One in 14 people over 65 - and one in six over 80 - have dementia, but new research in our region is hoping to combat these devastating illnesses.
Some of this work is being done at the University of Sussex where a build-up of proteins on the brain is being studied. And in this Dementia Awareness Week members of the public have been invited to see their work close up.
Andy Dickenson reports. He speaks to Andy and Janet Gumbrill, Dr Karen Marshall and Prof Louise Serpell.
The South Downs has been declared an International Dark Sky Reserve. England's youngest national park won the accolade from the International Dark-Sky Association after rangers and volunteers spent the past three years mapping out the quality of the night skies.
The South Downs National Park takes in parts of Hampshire, West and East Sussex and the edge of the new reserve is less than 5km from Chichester, where British astronaut Tim Peake went to school.
J. Scott Feierabend, Executive Director of the IDA, said: "We are pleased to announce the designation of South Downs National Park as an IDA Dark Sky Reserve. It is remarkable that a true dark-sky experience remains within reach of nearly 17 million people in Greater London and southeast England, and a testament to the hard work of South Downs staff and area residents in keeping it that way."
Plans to create the reserve have received support from more than 70 parish, town and county councils and other organisations with more than 1,300 people signing up to a 'dark skies pledge'. The new reserve is the second in England and only the eleventh to be named in the world.
With the South of England under threat from losing its last few patches of properly dark skies this is a statement that the skies of the South Downs are worth protecting. With 2 million people living within 5 km of the National Park, the reserve will be one of the most accessible in the world and certainly one of the most cared for.
Apprentices who will help maintain one of the biggest and most powerful warships ever constructed for the Royal Navy have been showing off their skills. The young men and women are being trained at the Portsmouth Naval Base Skills Development Centre which today officially reopened after a 2 point 4 million pound investment. Kerry Swain was there.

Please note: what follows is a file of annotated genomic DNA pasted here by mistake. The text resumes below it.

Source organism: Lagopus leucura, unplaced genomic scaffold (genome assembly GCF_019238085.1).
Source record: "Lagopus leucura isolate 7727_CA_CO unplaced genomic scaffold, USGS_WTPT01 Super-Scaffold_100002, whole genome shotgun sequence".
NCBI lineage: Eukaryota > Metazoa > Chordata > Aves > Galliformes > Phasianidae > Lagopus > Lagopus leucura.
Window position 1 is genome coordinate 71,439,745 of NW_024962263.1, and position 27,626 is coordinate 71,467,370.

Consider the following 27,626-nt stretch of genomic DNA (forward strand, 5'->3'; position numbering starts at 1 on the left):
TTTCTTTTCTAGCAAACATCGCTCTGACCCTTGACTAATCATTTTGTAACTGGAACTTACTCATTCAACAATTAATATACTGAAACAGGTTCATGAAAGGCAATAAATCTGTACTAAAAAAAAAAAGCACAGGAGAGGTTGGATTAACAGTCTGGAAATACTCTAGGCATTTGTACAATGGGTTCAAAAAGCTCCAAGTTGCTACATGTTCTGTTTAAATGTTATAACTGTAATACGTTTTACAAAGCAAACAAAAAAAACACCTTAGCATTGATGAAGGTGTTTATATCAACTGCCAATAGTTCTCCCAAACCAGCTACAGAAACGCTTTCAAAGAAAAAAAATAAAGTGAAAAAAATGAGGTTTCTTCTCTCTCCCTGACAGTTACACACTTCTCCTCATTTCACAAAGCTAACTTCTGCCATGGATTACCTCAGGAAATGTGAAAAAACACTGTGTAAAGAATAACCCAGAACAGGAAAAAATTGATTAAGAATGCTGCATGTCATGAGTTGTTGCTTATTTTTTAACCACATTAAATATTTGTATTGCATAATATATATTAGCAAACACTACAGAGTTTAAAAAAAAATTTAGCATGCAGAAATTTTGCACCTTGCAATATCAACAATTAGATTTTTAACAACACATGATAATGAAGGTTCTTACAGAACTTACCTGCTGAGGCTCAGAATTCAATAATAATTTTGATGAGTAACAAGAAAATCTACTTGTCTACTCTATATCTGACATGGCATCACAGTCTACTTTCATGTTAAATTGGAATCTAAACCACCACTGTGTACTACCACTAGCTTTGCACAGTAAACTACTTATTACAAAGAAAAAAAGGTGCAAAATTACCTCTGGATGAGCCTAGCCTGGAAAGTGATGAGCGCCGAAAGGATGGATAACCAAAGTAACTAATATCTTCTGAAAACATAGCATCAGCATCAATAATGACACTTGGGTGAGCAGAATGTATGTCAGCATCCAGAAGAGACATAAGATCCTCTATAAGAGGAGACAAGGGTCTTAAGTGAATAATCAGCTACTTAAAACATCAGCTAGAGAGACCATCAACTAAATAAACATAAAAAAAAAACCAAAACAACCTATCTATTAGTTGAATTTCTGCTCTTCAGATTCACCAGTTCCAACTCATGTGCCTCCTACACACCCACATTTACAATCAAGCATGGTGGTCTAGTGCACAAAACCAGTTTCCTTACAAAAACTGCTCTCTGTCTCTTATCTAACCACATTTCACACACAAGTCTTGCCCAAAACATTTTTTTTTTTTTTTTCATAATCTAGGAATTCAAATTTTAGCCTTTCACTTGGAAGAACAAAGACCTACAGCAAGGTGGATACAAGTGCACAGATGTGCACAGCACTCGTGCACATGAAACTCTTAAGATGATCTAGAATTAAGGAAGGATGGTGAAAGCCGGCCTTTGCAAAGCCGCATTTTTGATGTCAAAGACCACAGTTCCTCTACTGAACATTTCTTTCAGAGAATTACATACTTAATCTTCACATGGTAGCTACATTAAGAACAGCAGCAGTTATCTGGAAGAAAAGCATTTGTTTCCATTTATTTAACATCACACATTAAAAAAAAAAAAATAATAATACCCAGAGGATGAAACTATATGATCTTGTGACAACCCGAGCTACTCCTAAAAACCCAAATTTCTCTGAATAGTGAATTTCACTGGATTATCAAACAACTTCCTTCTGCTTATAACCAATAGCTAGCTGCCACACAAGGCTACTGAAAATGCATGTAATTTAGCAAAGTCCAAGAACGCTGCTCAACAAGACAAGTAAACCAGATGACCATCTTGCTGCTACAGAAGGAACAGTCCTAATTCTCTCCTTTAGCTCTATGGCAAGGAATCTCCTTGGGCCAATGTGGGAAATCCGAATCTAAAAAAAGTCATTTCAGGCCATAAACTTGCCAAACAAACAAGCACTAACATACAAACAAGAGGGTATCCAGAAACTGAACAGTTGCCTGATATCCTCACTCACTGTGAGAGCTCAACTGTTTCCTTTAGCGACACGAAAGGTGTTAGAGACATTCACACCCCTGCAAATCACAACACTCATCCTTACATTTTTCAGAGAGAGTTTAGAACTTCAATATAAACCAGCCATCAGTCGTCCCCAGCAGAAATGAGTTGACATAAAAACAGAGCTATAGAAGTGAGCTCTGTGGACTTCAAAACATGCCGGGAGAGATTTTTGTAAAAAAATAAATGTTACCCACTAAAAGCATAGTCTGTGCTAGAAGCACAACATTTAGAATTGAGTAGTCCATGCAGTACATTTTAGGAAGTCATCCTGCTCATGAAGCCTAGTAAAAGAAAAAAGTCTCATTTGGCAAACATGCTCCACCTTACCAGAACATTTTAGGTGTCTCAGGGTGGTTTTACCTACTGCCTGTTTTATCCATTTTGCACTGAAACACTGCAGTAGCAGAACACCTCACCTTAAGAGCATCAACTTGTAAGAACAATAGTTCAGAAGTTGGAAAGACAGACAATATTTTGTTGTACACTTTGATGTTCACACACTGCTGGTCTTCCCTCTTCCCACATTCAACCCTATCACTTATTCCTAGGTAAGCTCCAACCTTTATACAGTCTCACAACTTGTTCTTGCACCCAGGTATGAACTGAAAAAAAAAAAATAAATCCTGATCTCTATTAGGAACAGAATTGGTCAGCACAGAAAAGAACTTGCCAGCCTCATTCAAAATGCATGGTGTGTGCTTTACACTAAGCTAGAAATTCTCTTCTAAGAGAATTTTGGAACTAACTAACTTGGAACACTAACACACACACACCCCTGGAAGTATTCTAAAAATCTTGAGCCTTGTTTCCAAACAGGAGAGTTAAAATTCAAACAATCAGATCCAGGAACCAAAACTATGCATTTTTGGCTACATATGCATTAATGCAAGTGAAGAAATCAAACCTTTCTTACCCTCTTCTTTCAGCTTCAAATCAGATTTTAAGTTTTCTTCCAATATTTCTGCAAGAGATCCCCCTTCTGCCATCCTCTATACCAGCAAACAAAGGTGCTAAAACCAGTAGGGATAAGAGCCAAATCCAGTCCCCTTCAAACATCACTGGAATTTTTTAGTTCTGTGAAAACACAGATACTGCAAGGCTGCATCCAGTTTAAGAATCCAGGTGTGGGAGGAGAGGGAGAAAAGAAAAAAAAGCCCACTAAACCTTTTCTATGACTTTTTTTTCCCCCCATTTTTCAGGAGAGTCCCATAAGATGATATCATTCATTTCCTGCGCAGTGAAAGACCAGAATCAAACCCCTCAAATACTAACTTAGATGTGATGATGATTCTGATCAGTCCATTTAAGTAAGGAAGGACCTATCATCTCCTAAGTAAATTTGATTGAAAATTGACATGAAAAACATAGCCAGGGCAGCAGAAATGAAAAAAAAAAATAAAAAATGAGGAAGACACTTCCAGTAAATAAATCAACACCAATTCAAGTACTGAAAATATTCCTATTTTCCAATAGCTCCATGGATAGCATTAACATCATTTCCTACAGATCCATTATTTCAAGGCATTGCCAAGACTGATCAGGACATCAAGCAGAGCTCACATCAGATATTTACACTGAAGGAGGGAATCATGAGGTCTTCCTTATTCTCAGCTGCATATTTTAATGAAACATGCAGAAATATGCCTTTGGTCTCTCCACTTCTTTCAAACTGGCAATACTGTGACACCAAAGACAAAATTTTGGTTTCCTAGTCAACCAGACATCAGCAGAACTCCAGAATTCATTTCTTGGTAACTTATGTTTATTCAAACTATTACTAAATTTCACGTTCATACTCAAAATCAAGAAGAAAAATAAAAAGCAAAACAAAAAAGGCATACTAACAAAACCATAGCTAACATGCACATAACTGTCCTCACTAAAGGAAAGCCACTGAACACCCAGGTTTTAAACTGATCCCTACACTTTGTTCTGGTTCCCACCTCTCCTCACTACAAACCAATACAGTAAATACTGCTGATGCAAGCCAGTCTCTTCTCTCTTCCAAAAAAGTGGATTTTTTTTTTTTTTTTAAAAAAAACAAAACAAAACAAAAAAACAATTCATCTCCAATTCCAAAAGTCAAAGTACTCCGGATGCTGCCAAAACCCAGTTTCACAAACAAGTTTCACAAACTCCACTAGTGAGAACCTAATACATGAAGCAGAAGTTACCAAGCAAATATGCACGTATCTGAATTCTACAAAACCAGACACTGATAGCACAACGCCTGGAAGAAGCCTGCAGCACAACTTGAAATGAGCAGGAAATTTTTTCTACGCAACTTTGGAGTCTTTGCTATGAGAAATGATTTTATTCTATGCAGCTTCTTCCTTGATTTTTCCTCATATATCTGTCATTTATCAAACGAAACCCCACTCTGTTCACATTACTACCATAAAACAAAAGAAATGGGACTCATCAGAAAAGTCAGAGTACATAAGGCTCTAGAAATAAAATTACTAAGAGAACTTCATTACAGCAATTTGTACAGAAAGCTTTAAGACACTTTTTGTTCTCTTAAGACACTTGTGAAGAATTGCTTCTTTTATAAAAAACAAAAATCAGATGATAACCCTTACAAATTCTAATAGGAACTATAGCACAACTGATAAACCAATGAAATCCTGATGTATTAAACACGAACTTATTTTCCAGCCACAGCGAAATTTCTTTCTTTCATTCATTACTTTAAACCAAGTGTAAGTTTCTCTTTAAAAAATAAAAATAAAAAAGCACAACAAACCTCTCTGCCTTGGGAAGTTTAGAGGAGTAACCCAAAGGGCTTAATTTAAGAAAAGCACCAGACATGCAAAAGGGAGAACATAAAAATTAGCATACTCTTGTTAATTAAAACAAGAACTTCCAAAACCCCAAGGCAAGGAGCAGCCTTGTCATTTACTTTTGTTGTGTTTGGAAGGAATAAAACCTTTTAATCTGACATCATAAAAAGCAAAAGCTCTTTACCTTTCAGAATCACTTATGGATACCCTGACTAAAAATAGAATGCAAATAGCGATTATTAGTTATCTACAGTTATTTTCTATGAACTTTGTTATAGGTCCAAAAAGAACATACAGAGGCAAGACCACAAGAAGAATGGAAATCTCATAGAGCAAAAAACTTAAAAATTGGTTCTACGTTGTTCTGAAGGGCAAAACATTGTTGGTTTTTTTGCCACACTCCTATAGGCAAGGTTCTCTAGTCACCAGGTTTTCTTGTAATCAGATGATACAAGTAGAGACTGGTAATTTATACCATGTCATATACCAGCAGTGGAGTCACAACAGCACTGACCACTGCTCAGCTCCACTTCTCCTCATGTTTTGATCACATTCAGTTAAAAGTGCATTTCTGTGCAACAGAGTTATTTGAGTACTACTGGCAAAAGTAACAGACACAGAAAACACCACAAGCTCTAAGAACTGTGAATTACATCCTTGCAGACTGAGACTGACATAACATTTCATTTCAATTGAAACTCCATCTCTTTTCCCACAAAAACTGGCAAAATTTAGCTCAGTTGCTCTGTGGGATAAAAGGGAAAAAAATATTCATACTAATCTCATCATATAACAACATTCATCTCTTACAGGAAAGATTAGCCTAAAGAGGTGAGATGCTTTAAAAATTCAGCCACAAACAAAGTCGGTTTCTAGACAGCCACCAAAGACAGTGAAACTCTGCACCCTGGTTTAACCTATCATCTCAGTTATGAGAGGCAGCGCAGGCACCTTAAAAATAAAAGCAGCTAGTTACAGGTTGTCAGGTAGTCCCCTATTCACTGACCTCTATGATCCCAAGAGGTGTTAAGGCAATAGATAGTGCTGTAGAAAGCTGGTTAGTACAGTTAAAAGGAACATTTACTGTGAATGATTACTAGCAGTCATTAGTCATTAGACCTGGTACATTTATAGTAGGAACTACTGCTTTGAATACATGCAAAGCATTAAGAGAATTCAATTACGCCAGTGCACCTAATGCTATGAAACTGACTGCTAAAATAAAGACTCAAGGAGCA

The University of Sussex has been recognised for its work supporting female scientists.
The university's School of Life Sciences received a national "Athena Swan" award for its efforts to reduce inequality in teaching and research.
Science is often regarded as a boys' subject - but we should all have the potential to choose our career path.
We know that 90 per cent of professors in the UK are men, and that women don't go for jobs unless they feel qualified. At the University of Sussex we are making a concerted effort to support women who want a career in science and we are delighted that our efforts have been recognised with this Athena SWAN Silver award."
Researchers in Hampshire have been trying to unlock the secrets of honey's well-known healing properties.
The team at the University of Southampton have been using the knowledge they've found to tackle serious infections. Their work with honey could even prove to be a valuable tool in the fight against the most resistant superbugs, such as MRSA.
The report by our Social Affairs Correspondent Christine Alsford does contain an image of a nasty wound.